A trade deal among 11 Pacific nations, once envisioned as a check on China’s clout but abandoned by Donald Trump, is officially set to kick in.

Australia became the sixth country to ratify the Japan-led Comprehensive and Progressive Agreement for Trans-Pacific Partnership, or CPTPP—the number required to trigger the 60-day countdown to its activation—New Zealand said Wednesday.

“I expect other signatories will come on board after the CPTPP enters into force, as many are working hard to progress their applicable domestic procedures,” New Zealand Trade Minister David Parker, whose nation is the depositary of the pact, said in a statement. “As a result, we could well see other signatories in a position to ratify over the coming weeks and months.”

The CPTPP nations, representing 14 percent of global gross domestic product, are trying to expand the status quo view of free trade amid a tariff fight between Washington and Beijing and a simmering Brexit battle in Europe. The deal’s enactment will be hailed by supporters as a victory for the global trading system bemoaned by Trump, who quit the original TPP deal.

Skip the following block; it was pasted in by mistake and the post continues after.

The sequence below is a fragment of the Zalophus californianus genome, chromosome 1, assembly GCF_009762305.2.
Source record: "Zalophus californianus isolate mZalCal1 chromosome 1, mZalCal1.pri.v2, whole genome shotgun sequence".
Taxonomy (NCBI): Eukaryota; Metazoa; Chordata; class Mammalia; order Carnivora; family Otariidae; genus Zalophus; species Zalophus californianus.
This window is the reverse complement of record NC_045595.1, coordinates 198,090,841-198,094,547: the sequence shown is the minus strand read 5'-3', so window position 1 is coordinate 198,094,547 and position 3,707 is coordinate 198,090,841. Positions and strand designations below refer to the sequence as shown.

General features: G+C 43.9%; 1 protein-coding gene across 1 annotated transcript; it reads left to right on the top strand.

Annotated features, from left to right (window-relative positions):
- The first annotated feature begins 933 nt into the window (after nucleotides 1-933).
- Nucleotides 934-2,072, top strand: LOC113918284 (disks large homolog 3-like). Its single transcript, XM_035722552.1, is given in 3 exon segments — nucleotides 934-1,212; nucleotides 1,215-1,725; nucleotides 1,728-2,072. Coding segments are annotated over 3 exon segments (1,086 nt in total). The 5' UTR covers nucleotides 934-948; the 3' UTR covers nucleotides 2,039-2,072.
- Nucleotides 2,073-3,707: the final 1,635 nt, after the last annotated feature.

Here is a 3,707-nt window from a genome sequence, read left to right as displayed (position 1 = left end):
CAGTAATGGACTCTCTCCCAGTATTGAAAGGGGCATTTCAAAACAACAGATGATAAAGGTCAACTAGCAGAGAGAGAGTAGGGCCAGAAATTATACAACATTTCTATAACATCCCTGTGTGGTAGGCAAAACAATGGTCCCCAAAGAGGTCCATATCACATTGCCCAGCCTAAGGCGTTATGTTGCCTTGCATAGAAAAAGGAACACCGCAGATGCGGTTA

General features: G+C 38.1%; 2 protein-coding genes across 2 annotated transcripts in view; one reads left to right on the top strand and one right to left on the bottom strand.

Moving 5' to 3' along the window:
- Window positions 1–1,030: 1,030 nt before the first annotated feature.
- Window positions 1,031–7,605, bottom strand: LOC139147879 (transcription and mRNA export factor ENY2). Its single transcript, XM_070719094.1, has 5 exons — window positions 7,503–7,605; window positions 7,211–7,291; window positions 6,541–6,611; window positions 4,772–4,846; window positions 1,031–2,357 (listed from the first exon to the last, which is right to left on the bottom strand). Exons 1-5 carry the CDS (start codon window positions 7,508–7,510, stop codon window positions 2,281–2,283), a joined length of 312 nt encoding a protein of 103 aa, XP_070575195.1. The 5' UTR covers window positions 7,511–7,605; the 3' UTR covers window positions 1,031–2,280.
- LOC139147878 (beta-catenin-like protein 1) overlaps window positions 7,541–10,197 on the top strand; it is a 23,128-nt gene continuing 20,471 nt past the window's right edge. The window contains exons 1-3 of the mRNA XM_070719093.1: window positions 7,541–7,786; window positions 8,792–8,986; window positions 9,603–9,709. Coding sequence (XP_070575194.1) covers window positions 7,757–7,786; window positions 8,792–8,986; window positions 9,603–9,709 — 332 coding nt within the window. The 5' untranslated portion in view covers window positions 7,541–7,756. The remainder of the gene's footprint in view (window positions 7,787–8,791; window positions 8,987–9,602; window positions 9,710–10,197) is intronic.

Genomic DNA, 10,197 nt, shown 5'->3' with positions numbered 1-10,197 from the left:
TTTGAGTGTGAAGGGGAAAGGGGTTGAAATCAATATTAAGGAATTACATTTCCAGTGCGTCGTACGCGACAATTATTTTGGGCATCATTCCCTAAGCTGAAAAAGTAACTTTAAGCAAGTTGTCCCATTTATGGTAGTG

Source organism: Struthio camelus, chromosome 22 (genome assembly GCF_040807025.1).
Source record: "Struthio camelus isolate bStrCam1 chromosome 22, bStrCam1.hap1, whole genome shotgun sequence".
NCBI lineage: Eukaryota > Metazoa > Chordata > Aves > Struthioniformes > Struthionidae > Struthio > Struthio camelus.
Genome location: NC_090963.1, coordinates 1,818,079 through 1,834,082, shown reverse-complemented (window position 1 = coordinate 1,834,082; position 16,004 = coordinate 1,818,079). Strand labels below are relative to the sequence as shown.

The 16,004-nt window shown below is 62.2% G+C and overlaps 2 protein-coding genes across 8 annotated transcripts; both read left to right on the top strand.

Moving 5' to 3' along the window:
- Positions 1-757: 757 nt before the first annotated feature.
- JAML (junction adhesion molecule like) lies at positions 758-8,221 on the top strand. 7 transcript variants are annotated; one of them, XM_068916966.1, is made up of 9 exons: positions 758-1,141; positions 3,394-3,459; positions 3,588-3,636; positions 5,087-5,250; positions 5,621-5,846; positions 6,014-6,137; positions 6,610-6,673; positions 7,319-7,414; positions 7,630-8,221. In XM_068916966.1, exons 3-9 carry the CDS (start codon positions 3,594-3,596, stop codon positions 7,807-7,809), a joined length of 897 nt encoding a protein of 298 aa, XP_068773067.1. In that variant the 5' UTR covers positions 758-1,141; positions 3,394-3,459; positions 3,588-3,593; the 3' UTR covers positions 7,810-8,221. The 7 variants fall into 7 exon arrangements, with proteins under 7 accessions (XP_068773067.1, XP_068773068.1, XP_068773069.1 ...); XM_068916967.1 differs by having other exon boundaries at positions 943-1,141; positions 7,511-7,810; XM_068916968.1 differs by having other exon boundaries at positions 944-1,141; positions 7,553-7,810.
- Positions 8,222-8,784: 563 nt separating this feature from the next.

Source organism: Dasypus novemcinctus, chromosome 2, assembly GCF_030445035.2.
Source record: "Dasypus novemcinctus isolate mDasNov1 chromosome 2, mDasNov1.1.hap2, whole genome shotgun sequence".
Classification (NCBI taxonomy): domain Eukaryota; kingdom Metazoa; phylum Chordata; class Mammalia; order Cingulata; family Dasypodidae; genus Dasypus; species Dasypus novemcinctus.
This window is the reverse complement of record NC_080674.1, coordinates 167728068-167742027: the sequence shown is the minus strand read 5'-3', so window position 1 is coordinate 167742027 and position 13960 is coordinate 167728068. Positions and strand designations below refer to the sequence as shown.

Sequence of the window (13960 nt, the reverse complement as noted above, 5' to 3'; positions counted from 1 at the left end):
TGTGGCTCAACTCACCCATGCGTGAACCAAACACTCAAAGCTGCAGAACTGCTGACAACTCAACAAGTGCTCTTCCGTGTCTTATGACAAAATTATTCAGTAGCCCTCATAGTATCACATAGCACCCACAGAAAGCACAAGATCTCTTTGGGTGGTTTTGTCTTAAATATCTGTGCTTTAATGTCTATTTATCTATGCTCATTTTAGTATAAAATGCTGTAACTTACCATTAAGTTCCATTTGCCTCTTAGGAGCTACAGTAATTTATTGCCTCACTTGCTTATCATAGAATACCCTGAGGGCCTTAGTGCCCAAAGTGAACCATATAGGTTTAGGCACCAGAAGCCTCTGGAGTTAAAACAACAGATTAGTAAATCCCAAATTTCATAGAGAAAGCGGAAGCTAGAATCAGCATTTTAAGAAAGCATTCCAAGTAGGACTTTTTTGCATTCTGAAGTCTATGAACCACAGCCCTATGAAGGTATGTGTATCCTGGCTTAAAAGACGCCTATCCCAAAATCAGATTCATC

Deadline Met

Member nations were pushing to trigger the countdown this week so that the pact could come into provisional force before the end of the year. That would ensure an initial tariff cut followed by a second round on Jan. 1, when most of the nations make their annual tariff reductions. Japan’s reductions come on April 1 each year.

“The timing means there will be the added bonus of a second round of tariff cuts on 1 January 2019 for New Zealand exporters into those markets which apply a calendar tariff year,” Parker said.

He said CPTPP marks the first free trade deal for New Zealand with Japan, the third largest economy in the world, as well as with Mexico and Canada, which are both G20 countries.

Australia joined Canada, Mexico, Japan, Singapore and New Zealand in ratifying the deal. Countries yet to ratify are Brunei Darussalam, Chile, Malaysia, Peru and Vietnam. The other countries will each join after ratifying but will face a delayed schedule of tariff cuts